I can't run "setup.exe on the Mac OS X v10.5 DVD because this alert appears: "There is no default application specified to open the document 'setup.exe'."
You can only run this program while using Microsoft Windows. To install the drivers, insert the Mac OS X v10.5 DVD immediately after successfully installing Microsoft Windows. The installer should start automatically. You only need to install these drivers once.
If you have AutoRun turned off, double-click the "setup.exe" file. If you are upgrading and previously had MediaFour MacDrive for Windows installed, Windows may not recognize the Leopard disc. See this MediaFour site for instructions.
My Microsoft Windows volume appears on the desktop when I'm started up in Mac OS X, but I can't rename it or copy files to it.
If the Windows volume was formatted using NTFS, Mac OS X can read it but not write files to it or rename it.
Which application should I use to create the Windows partition?
Use Boot Camp Assistant (in Mac OS X) to create a partition for Microsoft Windows without erasing your Mac OS X information. Boot Camp Assistant only works with an Intel-based Mac that has a single hard disk partition. Boot Camp Assistant creates a second partition on your existing startup disk for the Microsoft Windows operating system, or, if you have more than one internal hard drive installed, it will allow you to install Microsoft Windows on another drive. You can choose the size of the Windows partition when running Boot Camp Assistant, but it must be at least 5 GB and leave at least 5 GB of free space on the disk for the Mac OS X partition.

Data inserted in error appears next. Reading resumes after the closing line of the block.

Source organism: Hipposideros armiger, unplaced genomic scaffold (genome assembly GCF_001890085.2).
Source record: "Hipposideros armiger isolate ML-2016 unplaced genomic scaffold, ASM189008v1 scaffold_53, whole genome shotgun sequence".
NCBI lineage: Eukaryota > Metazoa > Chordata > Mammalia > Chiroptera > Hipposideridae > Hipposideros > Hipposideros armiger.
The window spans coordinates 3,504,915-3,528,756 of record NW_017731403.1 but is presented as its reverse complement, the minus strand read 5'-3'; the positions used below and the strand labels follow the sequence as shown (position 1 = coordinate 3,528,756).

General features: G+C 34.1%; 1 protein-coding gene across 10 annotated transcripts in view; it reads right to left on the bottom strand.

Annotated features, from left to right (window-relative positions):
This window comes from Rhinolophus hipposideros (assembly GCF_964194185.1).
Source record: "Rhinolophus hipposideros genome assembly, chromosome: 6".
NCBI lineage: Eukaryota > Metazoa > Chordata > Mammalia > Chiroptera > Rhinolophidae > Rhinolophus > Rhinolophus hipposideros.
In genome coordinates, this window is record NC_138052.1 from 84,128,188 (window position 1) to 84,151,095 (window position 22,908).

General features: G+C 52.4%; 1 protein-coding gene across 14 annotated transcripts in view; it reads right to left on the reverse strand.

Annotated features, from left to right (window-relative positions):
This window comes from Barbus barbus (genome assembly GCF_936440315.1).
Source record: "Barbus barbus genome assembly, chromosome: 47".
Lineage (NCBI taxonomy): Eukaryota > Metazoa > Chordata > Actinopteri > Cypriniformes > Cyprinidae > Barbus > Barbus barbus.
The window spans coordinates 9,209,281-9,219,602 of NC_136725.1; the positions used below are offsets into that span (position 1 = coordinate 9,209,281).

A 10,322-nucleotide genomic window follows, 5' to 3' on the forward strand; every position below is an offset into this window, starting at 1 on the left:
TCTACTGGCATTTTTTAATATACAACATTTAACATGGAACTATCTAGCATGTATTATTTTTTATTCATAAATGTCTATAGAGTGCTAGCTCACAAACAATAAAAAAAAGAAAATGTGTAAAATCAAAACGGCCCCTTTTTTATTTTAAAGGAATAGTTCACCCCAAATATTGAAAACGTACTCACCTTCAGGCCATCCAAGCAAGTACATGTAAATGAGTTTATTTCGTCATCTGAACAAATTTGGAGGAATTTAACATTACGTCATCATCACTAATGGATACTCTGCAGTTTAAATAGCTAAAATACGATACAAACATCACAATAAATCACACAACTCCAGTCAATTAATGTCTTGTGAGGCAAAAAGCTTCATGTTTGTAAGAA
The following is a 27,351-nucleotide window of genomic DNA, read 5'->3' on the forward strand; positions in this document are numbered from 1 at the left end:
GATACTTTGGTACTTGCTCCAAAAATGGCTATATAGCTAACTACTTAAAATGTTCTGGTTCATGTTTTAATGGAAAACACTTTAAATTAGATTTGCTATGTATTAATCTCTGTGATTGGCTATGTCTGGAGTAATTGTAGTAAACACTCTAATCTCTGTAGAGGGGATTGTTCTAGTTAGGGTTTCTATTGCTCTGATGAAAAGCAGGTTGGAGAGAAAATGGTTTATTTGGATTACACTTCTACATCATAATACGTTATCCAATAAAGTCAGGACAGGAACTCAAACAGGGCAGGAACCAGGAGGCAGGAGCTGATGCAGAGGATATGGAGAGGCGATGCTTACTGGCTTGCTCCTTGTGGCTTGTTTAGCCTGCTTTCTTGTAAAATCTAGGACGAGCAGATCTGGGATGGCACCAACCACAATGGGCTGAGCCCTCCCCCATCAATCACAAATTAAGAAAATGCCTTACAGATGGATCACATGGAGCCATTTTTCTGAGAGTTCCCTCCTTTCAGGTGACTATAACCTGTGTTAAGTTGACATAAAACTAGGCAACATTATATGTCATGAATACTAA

For example, if you have an 80 GB hard drive with 50 GB of space in use (30 GB free), your Microsoft Windows partition can be between 5 GB and 25 GB (30 minus 5) in size.
Note: Boot Camp Assistant does not erase your existing partition or existing Mac OS X installation when it creates a new partition for Microsoft Windows.
Important: Do not use third-party disk utilities to partition the drive before using Boot Camp Assistant--these may erase the disk.
I have more than one hard drive, can I install Microsoft Windows on any drive?
You can install only one Windows partition on any of your computer volumes. The Setup Assistant will allow you to partition drives, or to install Microsoft Windows on an entire drive if it does not contain Mac OS X.
Note: You cannot install Microsoft Windows on an external hard drive.
Starting up questions
How do I choose the operating system that starts up (boots) my Mac?
After running Boot Camp Assistant and installing Microsoft Windows and the Boot Camp Drivers, hold the Option (Alt) key when you start up to switch between Microsoft Windows and Mac OS X. Use the Startup Disk control panel in Windows or Mac OS X Startup Disk preferences to set the default operating system to use each time the computer starts up.
My computer starts up to a black screen with white text that states "No Boot Disk Attached". What can I do?
This means that the Windows partition is not bootable, usually because of a formatting problem. The Boot Camp Setup Assistant creates the Boot Camp partition, but the Windows installer must format it. Boot back into Mac OS X and re run the Boot Camp Setup Assistant. Remove the partition and re create it. Then install Windows again, this time allowing Windows to format the partition. Refer to the "Boot Camp Installation & Setup Guide" PDF document (link to product support page) for more detail on installing Boot Camp.